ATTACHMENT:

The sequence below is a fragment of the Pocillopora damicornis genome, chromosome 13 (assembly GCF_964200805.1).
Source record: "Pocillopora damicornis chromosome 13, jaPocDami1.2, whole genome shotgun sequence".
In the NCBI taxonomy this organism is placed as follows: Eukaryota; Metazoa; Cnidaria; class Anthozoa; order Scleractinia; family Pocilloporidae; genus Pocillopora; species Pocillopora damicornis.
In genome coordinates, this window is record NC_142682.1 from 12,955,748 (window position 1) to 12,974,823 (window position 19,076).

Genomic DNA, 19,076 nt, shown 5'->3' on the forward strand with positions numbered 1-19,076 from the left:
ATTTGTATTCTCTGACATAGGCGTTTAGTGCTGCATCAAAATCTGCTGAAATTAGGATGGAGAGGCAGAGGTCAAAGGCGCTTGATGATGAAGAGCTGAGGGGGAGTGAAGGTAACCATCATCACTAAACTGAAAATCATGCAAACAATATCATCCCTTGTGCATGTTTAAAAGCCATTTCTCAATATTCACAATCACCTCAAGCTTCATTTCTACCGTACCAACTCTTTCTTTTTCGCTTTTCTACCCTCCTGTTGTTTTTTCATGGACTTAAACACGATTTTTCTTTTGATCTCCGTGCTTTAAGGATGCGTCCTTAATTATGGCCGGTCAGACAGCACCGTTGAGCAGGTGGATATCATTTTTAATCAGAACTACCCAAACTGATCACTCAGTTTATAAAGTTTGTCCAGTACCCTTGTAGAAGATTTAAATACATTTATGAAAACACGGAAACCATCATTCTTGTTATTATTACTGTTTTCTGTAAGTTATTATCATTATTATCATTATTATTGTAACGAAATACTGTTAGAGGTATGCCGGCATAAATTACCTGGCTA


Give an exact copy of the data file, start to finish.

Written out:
The sequence below is a fragment of the Pocillopora damicornis genome, chromosome 13 (assembly GCF_964200805.1).
Source record: "Pocillopora damicornis chromosome 13, jaPocDami1.2, whole genome shotgun sequence".
In the NCBI taxonomy this organism is placed as follows: Eukaryota; Metazoa; Cnidaria; class Anthozoa; order Scleractinia; family Pocilloporidae; genus Pocillopora; species Pocillopora damicornis.
In genome coordinates, this window is record NC_142682.1 from 12,955,748 (window position 1) to 12,974,823 (window position 19,076).

Genomic DNA, 19,076 nt, shown 5'->3' on the forward strand with positions numbered 1-19,076 from the left:
ATTTGTATTCTCTGACATAGGCGTTTAGTGCTGCATCAAAATCTGCTGAAATTAGGATGGAGAGGCAGAGGTCAAAGGCGCTTGATGATGAAGAGCTGAGGGGGAGTGAAGGTAACCATCATCACTAAACTGAAAATCATGCAAACAATATCATCCCTTGTGCATGTTTAAAAGCCATTTCTCAATATTCACAATCACCTCAAGCTTCATTTCTACCGTACCAACTCTTTCTTTTTCGCTTTTCTACCCTCCTGTTGTTTTTTCATGGACTTAAACACGATTTTTCTTTTGATCTCCGTGCTTTAAGGATGCGTCCTTAATTATGGCCGGTCAGACAGCACCGTTGAGCAGGTGGATATCATTTTTAATCAGAACTACCCAAACTGATCACTCAGTTTATAAAGTTTGTCCAGTACCCTTGTAGAAGATTTAAATACATTTATGAAAACACGGAAACCATCATTCTTGTTATTATTACTGTTTTCTGTAAGTTATTATCATTATTATCATTATTATTGTAACGAAATACTGTTAGAGGTATGCCGGCATAAATTACCTGGCTA